Daily Passion

A gloss upon the blessing that concludes daily Morning and Evening Prayer.

Holy Thursday

May the Lord bless us
… with Christ’s command to love others
… with His gift of the Eucharist
… and with His commissioning of ministers

Good Friday

protect us from all evil
… through the Son’s obedience to the Father
… through His bearing of our sins
… and through His death upon the cross

Holy Saturday

and bring us to everlasting life
… by Christ’s descent into the depths
… by His harrowing of hell
… and by His rescue of His children from death

Easter Sunday

… So be it!
… Christ is risen! He is risen indeed!
… Alleluia!

Navel and Nails

He hangs from a cross,
itself hanging on a nail
on the wall by my desk.
This hand-carved olive wood
crucifix is
souvenir, decoration,
sermon, icon.

There are days, maybe weeks
when it blends
into the décor.
Or rather, I turn my gaze
to other objects.
Then it—he!—hangs
and waits.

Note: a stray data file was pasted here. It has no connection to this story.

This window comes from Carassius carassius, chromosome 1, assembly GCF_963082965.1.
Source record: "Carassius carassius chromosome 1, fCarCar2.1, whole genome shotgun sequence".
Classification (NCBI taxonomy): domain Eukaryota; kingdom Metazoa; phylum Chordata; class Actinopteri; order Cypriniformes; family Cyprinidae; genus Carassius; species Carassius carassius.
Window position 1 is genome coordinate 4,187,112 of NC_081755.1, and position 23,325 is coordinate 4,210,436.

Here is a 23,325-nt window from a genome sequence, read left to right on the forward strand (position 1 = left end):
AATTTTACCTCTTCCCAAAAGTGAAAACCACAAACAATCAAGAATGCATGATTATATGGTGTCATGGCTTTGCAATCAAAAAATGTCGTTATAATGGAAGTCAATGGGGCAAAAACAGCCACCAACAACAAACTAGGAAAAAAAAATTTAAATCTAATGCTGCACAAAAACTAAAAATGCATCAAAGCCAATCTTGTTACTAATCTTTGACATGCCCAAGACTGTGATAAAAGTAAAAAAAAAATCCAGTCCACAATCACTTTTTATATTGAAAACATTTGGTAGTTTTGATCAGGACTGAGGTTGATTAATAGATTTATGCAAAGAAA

Today it spoke to me.
Not in words,
but in a voiceless
tender tap on my shoulder.
“Look and see.”

I looked and then I saw.
A detail carved there
two dozen years ago
lay waiting for this moment,
for my eyes to see.

Beneath his protruding ribs,
below his bowed head,
the marks of human birth.
Not the stripling of wood grain
or the vagaries of skin,
but the navel of the Christ.

Here is—eternally—the mark
of the Incarnation.
God with us, Immanuel,
Son of God and Son of Man
and Son of Mary,

Brother in the flesh,
in our flesh.

Here on my wall
is the icon
proclaiming the Good News,
the same Evangel proclaimed
by Paul and Peter
and all the others
since that day.

“Christ emptied himself,
taking the form of a slave,
being born in human likeness.

“And being found in human form,
he humbled himself
and became obedient
to the point of death—
even death on a cross.”

Annunciation, Nativity,
Crucifixion, Resurrection.

Navel and nails.
His are plain
for me to see.
He hangs in silent witness.

If I bow my head to look,
if I place my finger
in the scarred recess,
I see, I know
the truth of my birth,
my own birth,
my own most human birth.

I share the mark of
Christ’s birth
with him, with you.

Then I raise my hand
and open the palm.
No scar is visible,
no nail yet protrudes.

But then my life is not completed.
My end of days has not yet come.

In these times of silence
I wait, I watch, I listen
—a personal, internal
season of preparation,
an Advent—
for the voiced, his voice:
“Come, follow me.”

Would you wait with me?